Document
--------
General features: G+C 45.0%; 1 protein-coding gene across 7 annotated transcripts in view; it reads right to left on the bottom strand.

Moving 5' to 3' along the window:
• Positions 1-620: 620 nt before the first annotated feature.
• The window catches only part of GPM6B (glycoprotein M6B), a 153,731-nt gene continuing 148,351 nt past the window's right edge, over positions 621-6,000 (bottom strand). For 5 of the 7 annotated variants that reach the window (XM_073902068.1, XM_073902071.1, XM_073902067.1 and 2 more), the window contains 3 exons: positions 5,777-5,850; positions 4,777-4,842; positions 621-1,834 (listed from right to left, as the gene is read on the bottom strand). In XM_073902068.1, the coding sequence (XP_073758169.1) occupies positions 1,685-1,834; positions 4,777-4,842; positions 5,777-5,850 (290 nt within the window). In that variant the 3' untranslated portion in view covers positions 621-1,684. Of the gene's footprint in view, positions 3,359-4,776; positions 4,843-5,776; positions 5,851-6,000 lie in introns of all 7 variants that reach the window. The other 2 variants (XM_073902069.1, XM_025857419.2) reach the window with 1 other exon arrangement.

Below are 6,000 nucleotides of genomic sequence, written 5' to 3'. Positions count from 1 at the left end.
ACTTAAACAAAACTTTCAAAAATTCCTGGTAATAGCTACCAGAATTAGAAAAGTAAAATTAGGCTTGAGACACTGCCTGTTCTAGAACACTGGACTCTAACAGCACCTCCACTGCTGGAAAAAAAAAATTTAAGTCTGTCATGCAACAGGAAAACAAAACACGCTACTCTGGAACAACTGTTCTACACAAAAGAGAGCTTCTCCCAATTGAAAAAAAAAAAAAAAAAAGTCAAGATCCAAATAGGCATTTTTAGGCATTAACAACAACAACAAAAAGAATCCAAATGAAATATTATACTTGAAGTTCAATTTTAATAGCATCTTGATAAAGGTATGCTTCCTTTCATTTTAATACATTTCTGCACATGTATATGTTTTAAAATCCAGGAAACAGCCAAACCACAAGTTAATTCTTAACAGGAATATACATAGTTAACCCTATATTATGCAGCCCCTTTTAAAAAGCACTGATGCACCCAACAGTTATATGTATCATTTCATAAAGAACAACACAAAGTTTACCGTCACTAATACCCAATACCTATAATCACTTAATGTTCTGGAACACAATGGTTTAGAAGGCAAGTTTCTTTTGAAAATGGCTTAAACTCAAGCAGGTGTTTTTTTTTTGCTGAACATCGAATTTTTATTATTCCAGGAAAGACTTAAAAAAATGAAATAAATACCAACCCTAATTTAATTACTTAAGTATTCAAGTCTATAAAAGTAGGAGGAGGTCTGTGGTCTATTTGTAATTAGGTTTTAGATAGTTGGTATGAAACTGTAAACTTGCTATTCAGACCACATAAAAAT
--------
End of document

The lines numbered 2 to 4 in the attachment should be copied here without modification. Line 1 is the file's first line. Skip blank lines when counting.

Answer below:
Moving 5' to 3' along the window:
• Positions 1-620: 620 nt before the first annotated feature.
• The window catches only part of GPM6B (glycoprotein M6B), a 153,731-nt gene continuing 148,351 nt past the window's right edge, over positions 621-6,000 (bottom strand). For 5 of the 7 annotated variants that reach the window (XM_073902068.1, XM_073902071.1, XM_073902067.1 and 2 more), the window contains 3 exons: positions 5,777-5,850; positions 4,777-4,842; positions 621-1,834 (listed from right to left, as the gene is read on the bottom strand). In XM_073902068.1, the coding sequence (XP_073758169.1) occupies positions 1,685-1,834; positions 4,777-4,842; positions 5,777-5,850 (290 nt within the window). In that variant the 3' untranslated portion in view covers positions 621-1,684. Of the gene's footprint in view, positions 3,359-4,776; positions 4,843-5,776; positions 5,851-6,000 lie in introns of all 7 variants that reach the window. The other 2 variants (XM_073902069.1, XM_025857419.2) reach the window with 1 other exon arrangement.